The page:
Why the Tesla Cybertruck is years behind schedule

Elon Musk’s concept of an all-electric, chrome steel truck is one that you just might say belongs … well, back to the longer term.

Taking a cue from that movie’s biggest star — John DeLorean’s extreme vision of a stainless-steel-bodied sports automobile — Musk three-plus years ago shocked the industry when he announced that Tesla would construct a “Cybertruck” that might speed up faster than a 911 and look nothing like a Ford F-150. And it could be built of DeLorean-esque chrome steel.

The Musk plan, like many Musk plans, has yet to return to fruition. In a revealing essay in The Recent York Times, veteran auto author Jack Ewing details the hassle to supply the Cybertruck, with a give attention to the usage of chrome steel in an “exoskeleton” vehicle as “one other example of Mr. Musk’s penchant for pushing technological boundaries to the brink of disaster.”

Ewing discusses with experts the challenges of working with the fabric — challenges, he writes, that will “help explain why Tesla is 2 years behind schedule in manufacturing the Cybertruck, which the corporate plans to supply at its factory in Austin, Texas.’’

The story quotes Raj Rajkumar, a professor of engineering at Carnegie Mellon University, on Musk’s go-my-own-way approach: “Tesla thinks they will solve any problem and don’t need to learn from anyone else. After which they get stuck in a corner.”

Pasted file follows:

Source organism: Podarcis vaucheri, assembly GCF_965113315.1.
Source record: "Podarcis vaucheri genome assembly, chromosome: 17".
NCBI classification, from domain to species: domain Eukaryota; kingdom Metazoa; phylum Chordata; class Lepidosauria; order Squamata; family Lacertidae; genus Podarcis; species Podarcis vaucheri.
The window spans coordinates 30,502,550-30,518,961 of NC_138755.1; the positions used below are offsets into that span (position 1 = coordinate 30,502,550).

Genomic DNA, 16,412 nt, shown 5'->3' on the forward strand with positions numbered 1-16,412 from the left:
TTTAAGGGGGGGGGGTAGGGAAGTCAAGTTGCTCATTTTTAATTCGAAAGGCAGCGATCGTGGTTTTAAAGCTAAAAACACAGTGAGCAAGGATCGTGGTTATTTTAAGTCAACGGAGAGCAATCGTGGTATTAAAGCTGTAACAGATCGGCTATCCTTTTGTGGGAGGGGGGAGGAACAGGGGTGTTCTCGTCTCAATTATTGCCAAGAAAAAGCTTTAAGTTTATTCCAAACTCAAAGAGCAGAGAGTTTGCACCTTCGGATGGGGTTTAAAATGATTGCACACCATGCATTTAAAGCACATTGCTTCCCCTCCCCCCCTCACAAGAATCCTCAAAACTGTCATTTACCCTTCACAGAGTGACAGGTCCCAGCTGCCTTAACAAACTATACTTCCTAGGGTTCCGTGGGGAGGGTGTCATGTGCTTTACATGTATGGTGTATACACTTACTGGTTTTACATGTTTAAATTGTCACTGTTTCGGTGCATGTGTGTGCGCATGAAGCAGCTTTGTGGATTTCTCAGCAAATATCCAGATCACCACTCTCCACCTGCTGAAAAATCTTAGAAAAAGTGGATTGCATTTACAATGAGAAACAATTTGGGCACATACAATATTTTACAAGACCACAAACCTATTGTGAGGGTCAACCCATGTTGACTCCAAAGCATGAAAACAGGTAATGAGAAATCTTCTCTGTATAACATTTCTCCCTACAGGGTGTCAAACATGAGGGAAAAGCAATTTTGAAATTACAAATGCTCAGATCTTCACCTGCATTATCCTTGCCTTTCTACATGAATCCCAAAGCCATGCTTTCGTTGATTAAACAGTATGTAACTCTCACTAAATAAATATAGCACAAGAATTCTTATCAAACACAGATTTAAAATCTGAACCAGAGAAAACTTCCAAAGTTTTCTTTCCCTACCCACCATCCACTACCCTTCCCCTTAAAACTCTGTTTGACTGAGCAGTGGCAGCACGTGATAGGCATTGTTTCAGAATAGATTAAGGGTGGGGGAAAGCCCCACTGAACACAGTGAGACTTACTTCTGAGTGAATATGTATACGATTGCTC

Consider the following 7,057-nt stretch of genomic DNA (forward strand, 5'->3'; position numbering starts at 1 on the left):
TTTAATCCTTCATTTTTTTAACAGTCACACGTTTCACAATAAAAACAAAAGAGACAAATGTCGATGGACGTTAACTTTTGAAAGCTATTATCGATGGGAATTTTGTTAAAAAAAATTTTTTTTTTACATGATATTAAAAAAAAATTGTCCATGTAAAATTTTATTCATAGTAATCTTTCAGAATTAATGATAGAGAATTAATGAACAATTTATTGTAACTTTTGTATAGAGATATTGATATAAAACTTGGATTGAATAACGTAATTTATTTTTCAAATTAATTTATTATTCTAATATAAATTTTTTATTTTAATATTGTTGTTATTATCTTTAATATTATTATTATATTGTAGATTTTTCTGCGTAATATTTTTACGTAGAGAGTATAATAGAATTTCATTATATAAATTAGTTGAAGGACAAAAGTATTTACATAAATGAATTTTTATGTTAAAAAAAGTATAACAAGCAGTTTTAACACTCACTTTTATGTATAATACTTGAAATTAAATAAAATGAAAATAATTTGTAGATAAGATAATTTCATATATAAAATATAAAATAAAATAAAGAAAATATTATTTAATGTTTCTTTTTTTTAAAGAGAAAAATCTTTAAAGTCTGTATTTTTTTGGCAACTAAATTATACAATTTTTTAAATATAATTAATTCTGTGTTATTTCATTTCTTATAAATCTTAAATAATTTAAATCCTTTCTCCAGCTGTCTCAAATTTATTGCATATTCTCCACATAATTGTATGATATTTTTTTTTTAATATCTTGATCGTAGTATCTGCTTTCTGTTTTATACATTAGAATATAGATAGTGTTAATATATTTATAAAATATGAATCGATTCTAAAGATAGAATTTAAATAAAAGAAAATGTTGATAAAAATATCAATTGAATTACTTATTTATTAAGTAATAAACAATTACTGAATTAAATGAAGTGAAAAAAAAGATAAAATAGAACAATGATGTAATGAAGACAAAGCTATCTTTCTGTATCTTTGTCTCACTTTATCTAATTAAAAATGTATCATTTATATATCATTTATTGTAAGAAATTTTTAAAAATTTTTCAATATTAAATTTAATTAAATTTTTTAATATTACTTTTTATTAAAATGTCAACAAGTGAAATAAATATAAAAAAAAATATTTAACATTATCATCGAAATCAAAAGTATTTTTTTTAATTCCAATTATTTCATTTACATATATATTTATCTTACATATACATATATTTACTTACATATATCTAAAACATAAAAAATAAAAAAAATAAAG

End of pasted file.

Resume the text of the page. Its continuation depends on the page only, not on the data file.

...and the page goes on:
Meanwhile, Tesla’s been lapped by competitors whose electric trucks were announced later but went on sale sooner. Citing the high demand for EV trucks, Ewing notes, “Ford stopped taking reservations for its F-150 Lightning, a battery-powered version of the best-selling vehicle, because it could’t make the vehicles fast enough. Rivian, a more moderen electric vehicle company, can be struggling to supply enough of its pickup, the R1T, to fulfill demand.”

However it’s chrome steel that the majority intrigues him. Ewing explains that the price of the fabric exceeds conventional steel “since it comprises chromium and sometimes other ingredients, like nickel and molybdenum, which are in high demand. Stainless-steel’s tendency to spring back to its original shape means it can’t be stamped into fenders and other parts as easily because the more pliable steel utilized by most automakers. It also requires special welding techniques.” In other words, you may ignore Musk’s initial claim of a $40,000 truck; that is not going to occur.

The story takes a dive into design and mass-production questions, noting the Cybertruck body “has not one of the curves typical of most vehicles, as a substitute consisting of flat steel panels that experts say are probably cut with lasers after which welded together, eliminating the necessity for powerful stamping machines.”

Ewing also speculates about safety. “The steel utilized in most cars is designed to crumple in a crash, absorbing energy and protecting passengers,” he writes. “Stainless-steel doesn’t crumple as easily, exposing passengers to more of the force from impact.”

Summing up, he writes, “If nothing else, the Cybertruck will stand out in a crowded field.” But when? It’s now looking like 2024 before the truck gets produced in any real numbers.

For a deeper dive into the difficulties bringing a chrome steel truck to market, try the Times’ full report.

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